North and South

Linda Colley on the break-up of Britain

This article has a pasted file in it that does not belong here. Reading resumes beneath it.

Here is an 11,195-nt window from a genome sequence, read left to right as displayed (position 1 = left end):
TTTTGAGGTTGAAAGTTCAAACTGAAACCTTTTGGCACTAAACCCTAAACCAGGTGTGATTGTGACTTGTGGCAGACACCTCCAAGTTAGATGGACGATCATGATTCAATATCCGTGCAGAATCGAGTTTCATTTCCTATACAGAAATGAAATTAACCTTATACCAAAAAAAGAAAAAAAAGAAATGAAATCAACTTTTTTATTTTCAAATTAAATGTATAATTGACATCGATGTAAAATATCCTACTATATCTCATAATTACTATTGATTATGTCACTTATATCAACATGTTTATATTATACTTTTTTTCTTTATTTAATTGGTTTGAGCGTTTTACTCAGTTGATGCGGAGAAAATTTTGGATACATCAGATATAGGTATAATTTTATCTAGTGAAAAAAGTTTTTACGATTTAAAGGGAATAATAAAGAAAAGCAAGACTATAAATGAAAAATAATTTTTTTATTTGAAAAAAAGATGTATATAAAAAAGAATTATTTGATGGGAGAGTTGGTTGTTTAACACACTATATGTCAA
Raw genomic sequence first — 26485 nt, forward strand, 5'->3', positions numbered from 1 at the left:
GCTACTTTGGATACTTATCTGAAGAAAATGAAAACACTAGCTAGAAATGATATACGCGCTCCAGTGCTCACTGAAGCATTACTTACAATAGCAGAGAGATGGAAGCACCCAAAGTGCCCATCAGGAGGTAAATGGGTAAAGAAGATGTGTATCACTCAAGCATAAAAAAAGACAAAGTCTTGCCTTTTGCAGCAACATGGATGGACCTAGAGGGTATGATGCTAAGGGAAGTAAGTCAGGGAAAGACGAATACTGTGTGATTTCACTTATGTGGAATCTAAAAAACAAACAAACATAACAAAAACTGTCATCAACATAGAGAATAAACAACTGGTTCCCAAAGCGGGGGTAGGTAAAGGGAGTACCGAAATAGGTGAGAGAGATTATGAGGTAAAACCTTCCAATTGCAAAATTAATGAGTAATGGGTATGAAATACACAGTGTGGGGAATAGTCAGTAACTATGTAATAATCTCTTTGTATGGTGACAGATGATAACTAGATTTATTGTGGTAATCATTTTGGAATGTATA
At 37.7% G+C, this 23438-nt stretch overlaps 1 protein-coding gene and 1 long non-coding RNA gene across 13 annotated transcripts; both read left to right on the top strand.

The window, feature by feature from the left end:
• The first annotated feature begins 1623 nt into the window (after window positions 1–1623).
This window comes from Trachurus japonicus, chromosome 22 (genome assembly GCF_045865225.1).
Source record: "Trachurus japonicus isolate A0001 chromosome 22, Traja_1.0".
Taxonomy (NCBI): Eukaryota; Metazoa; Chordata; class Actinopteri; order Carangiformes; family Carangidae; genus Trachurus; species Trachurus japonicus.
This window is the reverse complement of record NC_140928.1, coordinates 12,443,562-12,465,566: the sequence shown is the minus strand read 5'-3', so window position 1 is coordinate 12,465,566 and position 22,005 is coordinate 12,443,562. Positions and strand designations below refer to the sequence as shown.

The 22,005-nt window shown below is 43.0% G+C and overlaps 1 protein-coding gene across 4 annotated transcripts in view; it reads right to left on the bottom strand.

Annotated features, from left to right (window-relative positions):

The uneven rise of Scottish nationalism is deeply interesting: but not because it is hard to explain, or because it is the only domestic fracture that matters. It has long been accepted that neither the Union of Crowns of 1603, which saw the Scottish King James VI move south to London, nor the Treaty of Union of 1707 served to cancel out Scottish distinctiveness. In educational, ecclesiastical, intellectual and legal terms, and not only those, Scotland has always retained significant differences. Moreover, Great Britain (and still more the UK) never sought to operate as a determinedly assimilationist nation state in the way post-Revolutionary France often tried to do. This does not mean the UK can be regarded merely as a multinational state, or (pace some post-colonialist commentators) as an English-constructed empire.

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